With Jodie Whittaker taking the helm of the TARDIS and a new era of Who imminent, Impact magazine takes a journey back through space and time to explore the history of TV’s most beloved – and enigmatic – character.
- The First Doctor – William Hartnell/Richard Hurndall/David Bradley
New Who fans might be a bit shocked at the first ever take on a character best known today for his big heart(s) – Hartnell’s Doctor was curt, to-the-point and sometimes rude, showing a particular disdain for humans. Nevertheless, the first Doctor carries a sense of mystery which is enough in itself to keep newer fans interested, and with David Bradley set to reprise the First Doctor’s role in the upcoming Christmas special, no doubt Hartnell’s character might see a bit of a resurgence in the fandom.
- The Second Doctor – Patrick Troughton
When Hartnell was forced to leave the show due to vascular dementia, leading to muddled lines, the original showrunners came up with an ingenious concept to keep Doctor Who going – regeneration. Now a series staple, it allowed the Doctor to change his face and personality to stay alive, giving the series the longevity which has kept it alive for more than 50 years. Known as the ‘Cosmic Hobo,’ Troughton helped develop the Doctor into the character we all love today – clever, witty and weird.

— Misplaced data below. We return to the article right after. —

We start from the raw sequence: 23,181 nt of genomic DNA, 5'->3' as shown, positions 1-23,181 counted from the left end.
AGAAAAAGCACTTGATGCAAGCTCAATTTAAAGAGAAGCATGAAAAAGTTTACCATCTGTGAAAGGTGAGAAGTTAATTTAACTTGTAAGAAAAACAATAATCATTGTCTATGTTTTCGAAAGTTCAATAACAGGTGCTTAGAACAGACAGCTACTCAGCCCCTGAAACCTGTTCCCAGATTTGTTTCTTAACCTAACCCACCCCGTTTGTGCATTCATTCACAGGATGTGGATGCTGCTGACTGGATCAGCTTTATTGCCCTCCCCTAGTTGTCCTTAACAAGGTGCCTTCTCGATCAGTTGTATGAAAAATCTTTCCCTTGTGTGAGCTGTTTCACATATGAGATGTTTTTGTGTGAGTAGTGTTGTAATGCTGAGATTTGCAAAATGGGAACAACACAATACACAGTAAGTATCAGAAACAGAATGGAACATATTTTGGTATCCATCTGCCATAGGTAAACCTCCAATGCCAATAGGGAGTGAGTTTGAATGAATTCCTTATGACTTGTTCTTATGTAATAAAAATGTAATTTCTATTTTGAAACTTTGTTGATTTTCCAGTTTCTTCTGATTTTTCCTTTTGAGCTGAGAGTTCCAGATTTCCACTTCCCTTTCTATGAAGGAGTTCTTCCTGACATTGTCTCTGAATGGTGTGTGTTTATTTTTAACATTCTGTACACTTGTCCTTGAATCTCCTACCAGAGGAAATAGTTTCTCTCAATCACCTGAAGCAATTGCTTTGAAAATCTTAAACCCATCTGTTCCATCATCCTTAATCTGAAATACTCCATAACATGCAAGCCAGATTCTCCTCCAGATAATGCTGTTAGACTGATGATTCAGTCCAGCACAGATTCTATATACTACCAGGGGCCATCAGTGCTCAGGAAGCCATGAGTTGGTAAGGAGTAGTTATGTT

- The Third Doctor – John Pertwee
With the Doctor exiled on Earth, Who met James Bond during Pertwee’s (slightly more) action-oriented episodes. After a shaky comical start set to capitalise on Troughton’s funnier moments, Pertwee opted to just play himself – a move which ensured the distinctive personalities of all Whos in the future.
- The Fourth Doctor – Tom Baker
Still to many the definitive Doctor, it’s amazing how fresh Baker’s episodes feel even in 2017 – though perhaps this shouldn’t be much of a shock given that both Tennant and Smith have cited Baker as major influences. Baker defined the role for generations and no doubt his presence can be felt in the show throughout the remainder of his run – something which the showrunners haven’t forgotten, as Baker cameoed as a potential future incarnation of the character in the 50th anniversary special ‘The Day of the Doctor.’
- The Fifth Doctor – Peter Davison